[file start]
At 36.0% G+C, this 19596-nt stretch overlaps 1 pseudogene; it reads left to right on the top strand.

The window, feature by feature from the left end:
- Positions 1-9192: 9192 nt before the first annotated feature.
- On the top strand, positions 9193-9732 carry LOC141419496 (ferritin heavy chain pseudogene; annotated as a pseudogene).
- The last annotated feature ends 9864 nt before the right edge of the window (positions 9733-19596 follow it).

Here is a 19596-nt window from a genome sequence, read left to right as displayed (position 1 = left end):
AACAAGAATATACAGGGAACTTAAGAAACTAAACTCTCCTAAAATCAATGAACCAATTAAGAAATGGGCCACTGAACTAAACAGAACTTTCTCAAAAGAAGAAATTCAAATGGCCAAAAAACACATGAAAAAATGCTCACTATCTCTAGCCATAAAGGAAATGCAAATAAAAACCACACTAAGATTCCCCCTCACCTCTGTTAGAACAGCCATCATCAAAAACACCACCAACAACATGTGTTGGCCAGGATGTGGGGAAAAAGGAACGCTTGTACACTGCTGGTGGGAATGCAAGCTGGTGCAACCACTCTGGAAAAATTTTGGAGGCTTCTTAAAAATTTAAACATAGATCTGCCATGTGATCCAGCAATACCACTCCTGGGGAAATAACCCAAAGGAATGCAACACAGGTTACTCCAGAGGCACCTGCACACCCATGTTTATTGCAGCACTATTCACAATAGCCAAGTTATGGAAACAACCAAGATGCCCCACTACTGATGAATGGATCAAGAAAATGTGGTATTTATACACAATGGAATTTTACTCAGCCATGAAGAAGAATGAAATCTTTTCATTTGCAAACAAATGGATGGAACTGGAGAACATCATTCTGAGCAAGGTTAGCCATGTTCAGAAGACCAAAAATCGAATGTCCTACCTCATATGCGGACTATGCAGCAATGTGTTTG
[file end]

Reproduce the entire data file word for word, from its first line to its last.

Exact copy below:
At 36.0% G+C, this 19596-nt stretch overlaps 1 pseudogene; it reads left to right on the top strand.

The window, feature by feature from the left end:
- Positions 1-9192: 9192 nt before the first annotated feature.
- On the top strand, positions 9193-9732 carry LOC141419496 (ferritin heavy chain pseudogene; annotated as a pseudogene).
- The last annotated feature ends 9864 nt before the right edge of the window (positions 9733-19596 follow it).

Here is a 19596-nt window from a genome sequence, read left to right as displayed (position 1 = left end):
AACAAGAATATACAGGGAACTTAAGAAACTAAACTCTCCTAAAATCAATGAACCAATTAAGAAATGGGCCACTGAACTAAACAGAACTTTCTCAAAAGAAGAAATTCAAATGGCCAAAAAACACATGAAAAAATGCTCACTATCTCTAGCCATAAAGGAAATGCAAATAAAAACCACACTAAGATTCCCCCTCACCTCTGTTAGAACAGCCATCATCAAAAACACCACCAACAACATGTGTTGGCCAGGATGTGGGGAAAAAGGAACGCTTGTACACTGCTGGTGGGAATGCAAGCTGGTGCAACCACTCTGGAAAAATTTTGGAGGCTTCTTAAAAATTTAAACATAGATCTGCCATGTGATCCAGCAATACCACTCCTGGGGAAATAACCCAAAGGAATGCAACACAGGTTACTCCAGAGGCACCTGCACACCCATGTTTATTGCAGCACTATTCACAATAGCCAAGTTATGGAAACAACCAAGATGCCCCACTACTGATGAATGGATCAAGAAAATGTGGTATTTATACACAATGGAATTTTACTCAGCCATGAAGAAGAATGAAATCTTTTCATTTGCAAACAAATGGATGGAACTGGAGAACATCATTCTGAGCAAGGTTAGCCATGTTCAGAAGACCAAAAATCGAATGTCCTACCTCATATGCGGACTATGCAGCAATGTGTTTG